We all have read about Nike using the athlete-turned-social activist Colin Kaepernick in its advertising campaign, “Believe in something. Even if it means sacrificing everything.”
Two weeks after the announcement, we all know about its success. Online sales surged up to 31 percent the four-day period that followed. Media exposure payoff has been estimated to be at $163 million. While the stock dropped by 2.7 percent the following day, it recovered quickly and stands now at about $84, an all-time high for Nike.
So, the question is: Should you, Dear Marketer, consider a similar effort for your brand?
If you believe in surveys, the answer is yes. One study found that 86 percent of consumers believe companies should take a stand for social issues, and 64 percent of those consumers are very likely to purchase from a company that makes a pledge, according to the Shelton Group. Other studies confirm these findings.
I suggest you think twice before doing what Nike did. Here is why:
First, you are not Nike. Nike is a very special type of brand. At the core of its identity is a very powerful belief system of irreverence, authenticity and inspiration. Nike stands for authentic athletic performance. The brand worships athletes and makes the perceived bigger than life. A brand like Nike with such a brand identity has the permission with consumers to speak for social issues.
The Kaepernick advertising is also consistent with Nike’s past efforts. Do you remember the ad of the vomiting runner during the Atlanta Olympics? It read: “If you can’t stand the heat, get out of Atlanta.” “Do you know the four-letter word that tennis all-time great John McEnroe swears on?” That was another Nike ad.
Nike is also a very powerful company. It is by far the biggest global brand, and it has a dominating market position in the U.S. It deeply taps into American culture and connects with consumers. Unless you share similar brand strengths and unless your brand stands for activism, I would think again about following in Nike’s footsteps.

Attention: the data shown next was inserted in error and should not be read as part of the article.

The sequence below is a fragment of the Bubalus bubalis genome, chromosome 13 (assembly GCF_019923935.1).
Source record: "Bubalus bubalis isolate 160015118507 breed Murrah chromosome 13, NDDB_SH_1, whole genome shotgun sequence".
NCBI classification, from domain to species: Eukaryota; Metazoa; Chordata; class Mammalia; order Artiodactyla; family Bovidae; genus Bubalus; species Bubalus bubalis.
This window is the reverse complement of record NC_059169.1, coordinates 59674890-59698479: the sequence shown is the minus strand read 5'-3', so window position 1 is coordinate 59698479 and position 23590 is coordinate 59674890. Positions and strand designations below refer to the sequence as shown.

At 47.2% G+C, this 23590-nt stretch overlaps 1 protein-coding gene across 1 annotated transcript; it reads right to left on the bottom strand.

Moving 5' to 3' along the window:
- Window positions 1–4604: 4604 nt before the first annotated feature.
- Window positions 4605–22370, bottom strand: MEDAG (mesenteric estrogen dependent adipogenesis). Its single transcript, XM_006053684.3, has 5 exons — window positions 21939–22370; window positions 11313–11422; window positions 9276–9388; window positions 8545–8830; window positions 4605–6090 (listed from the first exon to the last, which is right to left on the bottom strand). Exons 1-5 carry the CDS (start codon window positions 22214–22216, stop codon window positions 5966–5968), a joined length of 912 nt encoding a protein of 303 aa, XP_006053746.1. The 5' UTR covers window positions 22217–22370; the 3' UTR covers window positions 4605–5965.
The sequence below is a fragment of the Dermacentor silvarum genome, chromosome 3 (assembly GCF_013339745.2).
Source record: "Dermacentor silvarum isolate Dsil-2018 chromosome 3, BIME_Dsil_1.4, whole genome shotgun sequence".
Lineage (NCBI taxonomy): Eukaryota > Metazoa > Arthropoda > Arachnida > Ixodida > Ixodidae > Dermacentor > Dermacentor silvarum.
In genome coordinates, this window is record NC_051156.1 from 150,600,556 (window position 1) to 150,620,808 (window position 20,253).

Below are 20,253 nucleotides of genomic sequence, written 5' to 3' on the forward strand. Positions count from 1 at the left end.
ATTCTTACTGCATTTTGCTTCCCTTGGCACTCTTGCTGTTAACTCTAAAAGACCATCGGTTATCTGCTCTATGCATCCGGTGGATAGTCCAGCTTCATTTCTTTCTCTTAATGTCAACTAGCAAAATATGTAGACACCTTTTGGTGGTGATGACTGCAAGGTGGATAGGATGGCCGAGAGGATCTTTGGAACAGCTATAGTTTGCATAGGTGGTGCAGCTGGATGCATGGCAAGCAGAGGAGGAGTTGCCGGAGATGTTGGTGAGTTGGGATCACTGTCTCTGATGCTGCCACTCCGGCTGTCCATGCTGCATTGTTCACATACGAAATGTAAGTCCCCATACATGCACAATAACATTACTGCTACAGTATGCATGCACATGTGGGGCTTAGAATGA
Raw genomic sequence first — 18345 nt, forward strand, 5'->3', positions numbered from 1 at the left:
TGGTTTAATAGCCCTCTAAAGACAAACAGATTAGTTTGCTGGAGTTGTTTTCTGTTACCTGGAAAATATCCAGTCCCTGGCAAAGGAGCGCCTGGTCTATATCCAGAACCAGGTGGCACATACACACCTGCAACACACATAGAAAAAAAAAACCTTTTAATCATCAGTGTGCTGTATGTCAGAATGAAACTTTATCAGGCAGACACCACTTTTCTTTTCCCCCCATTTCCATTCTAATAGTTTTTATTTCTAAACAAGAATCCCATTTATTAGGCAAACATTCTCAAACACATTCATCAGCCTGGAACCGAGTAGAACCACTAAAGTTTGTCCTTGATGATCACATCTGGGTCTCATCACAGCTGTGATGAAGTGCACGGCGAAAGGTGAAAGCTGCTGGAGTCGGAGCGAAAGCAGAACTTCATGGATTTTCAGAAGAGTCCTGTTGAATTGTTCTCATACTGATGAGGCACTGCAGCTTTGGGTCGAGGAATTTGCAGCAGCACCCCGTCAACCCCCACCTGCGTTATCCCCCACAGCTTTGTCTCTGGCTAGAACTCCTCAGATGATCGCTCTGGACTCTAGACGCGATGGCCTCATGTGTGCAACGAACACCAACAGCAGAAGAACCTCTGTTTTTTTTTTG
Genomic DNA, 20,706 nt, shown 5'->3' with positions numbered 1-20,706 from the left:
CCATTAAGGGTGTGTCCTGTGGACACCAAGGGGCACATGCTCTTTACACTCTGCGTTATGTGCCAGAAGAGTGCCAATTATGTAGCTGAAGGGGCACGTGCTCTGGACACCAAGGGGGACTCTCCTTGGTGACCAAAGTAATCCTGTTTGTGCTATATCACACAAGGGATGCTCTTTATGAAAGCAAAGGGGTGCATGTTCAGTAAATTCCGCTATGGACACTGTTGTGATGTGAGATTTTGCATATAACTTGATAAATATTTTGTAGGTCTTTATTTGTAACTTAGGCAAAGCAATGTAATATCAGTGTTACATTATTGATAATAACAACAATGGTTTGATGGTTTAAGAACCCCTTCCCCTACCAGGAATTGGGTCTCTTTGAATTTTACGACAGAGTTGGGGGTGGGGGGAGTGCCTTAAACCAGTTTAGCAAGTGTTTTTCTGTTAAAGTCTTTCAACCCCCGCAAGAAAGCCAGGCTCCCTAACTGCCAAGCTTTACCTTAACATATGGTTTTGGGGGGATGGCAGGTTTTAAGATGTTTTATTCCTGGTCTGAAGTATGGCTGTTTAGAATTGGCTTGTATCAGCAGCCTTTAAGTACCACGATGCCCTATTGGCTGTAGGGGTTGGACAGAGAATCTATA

Second, opportunities like the Kaepernick advertising don’t come that often. One aspect is how clearly divided the issue is. The results of a range of polls show, 41 percent oppose the company’s choice of Kaepernick, while 37 percent support the move. The rest were unsure.
Because of this polarizing of opinions, there is an unusually large social media impact. It generates a conversation among the general public that many other opportunities don’t create
Nike benefits further because younger consumers, its target market, stand behind Nike and Kaepernick on this issue. Sixty-seven percent of consumers below 34 years of age approve, according to a Quinnipiac University survey. That’s the consumer that Nike targets. It does not matter whether older consumers disapprove. They are not the market.
Further, while Kaepernick might not be popular with everyone, he is still an athlete that has a very strong following. Kaepernick’s San Francisco 49er’s jersey has remained among the top 50 sellers the last two years.
In short, this opportunity is a gift for Nike, and unless you have a similar one in front of you, I’d think twice.
Third, it is hard to execute like Nike. There are few brands that execute advertising as well as Nike does. Their work starting with the original personality posters — do you remember: the lone runner and the empty road with the tag line: “There is no finish line” — to this latest campaign, Nike and its longtime advertising agency has been extremely good at executing consistently at very high quality.
It is hard to strike a conversation through media advertising these days. It is also expensive and in order to get the benefit like Nike does from this campaign, you got to have a lot of luck.
Fourth, your product is not about self-expression. Self-expressive benefits are those that tell others who you are. You are what you wear. Nike sells shoes and apparel and these products make a statement to others.
Because Nike is in this category, it is in a better position to leverage social issues to sell shoes. It is much harder if you are a marketer at Campbell’s Soup or Colgate-Palmolive.
That’s why I suggest thinking twice before raising a social issue as part of our marketing or branding efforts.
Erich Joachimsthaler is chief executive officer and founder of Vivaldi.